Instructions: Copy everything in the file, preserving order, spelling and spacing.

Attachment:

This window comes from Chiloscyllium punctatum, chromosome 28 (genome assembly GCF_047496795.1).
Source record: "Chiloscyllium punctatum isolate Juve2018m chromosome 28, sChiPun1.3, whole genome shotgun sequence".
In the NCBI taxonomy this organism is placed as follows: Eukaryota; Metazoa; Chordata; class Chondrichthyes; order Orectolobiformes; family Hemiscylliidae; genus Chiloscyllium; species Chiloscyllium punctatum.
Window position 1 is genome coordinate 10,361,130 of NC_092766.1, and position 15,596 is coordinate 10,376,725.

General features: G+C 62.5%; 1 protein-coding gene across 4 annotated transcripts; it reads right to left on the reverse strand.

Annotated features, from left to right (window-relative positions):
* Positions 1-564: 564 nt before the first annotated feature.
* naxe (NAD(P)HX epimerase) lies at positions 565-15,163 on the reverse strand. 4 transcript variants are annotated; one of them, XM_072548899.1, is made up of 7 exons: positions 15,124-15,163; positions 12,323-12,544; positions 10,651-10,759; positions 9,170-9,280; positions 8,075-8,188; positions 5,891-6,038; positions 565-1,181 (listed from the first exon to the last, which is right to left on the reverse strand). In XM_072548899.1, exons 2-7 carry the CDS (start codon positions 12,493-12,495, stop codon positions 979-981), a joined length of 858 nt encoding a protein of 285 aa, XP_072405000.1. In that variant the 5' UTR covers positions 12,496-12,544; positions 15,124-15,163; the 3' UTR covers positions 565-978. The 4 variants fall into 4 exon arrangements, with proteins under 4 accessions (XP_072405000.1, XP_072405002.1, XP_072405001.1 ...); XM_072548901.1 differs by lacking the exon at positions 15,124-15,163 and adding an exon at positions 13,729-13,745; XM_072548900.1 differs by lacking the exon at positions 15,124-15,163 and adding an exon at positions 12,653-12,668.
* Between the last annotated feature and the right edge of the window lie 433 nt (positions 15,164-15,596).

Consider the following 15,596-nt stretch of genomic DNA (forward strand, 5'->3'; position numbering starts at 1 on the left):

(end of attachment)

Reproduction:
This window comes from Chiloscyllium punctatum, chromosome 28 (genome assembly GCF_047496795.1).
Source record: "Chiloscyllium punctatum isolate Juve2018m chromosome 28, sChiPun1.3, whole genome shotgun sequence".
In the NCBI taxonomy this organism is placed as follows: Eukaryota; Metazoa; Chordata; class Chondrichthyes; order Orectolobiformes; family Hemiscylliidae; genus Chiloscyllium; species Chiloscyllium punctatum.
Window position 1 is genome coordinate 10,361,130 of NC_092766.1, and position 15,596 is coordinate 10,376,725.

General features: G+C 62.5%; 1 protein-coding gene across 4 annotated transcripts; it reads right to left on the reverse strand.

Annotated features, from left to right (window-relative positions):
* Positions 1-564: 564 nt before the first annotated feature.
* naxe (NAD(P)HX epimerase) lies at positions 565-15,163 on the reverse strand. 4 transcript variants are annotated; one of them, XM_072548899.1, is made up of 7 exons: positions 15,124-15,163; positions 12,323-12,544; positions 10,651-10,759; positions 9,170-9,280; positions 8,075-8,188; positions 5,891-6,038; positions 565-1,181 (listed from the first exon to the last, which is right to left on the reverse strand). In XM_072548899.1, exons 2-7 carry the CDS (start codon positions 12,493-12,495, stop codon positions 979-981), a joined length of 858 nt encoding a protein of 285 aa, XP_072405000.1. In that variant the 5' UTR covers positions 12,496-12,544; positions 15,124-15,163; the 3' UTR covers positions 565-978. The 4 variants fall into 4 exon arrangements, with proteins under 4 accessions (XP_072405000.1, XP_072405002.1, XP_072405001.1 ...); XM_072548901.1 differs by lacking the exon at positions 15,124-15,163 and adding an exon at positions 13,729-13,745; XM_072548900.1 differs by lacking the exon at positions 15,124-15,163 and adding an exon at positions 12,653-12,668.
* Between the last annotated feature and the right edge of the window lie 433 nt (positions 15,164-15,596).

Consider the following 15,596-nt stretch of genomic DNA (forward strand, 5'->3'; position numbering starts at 1 on the left):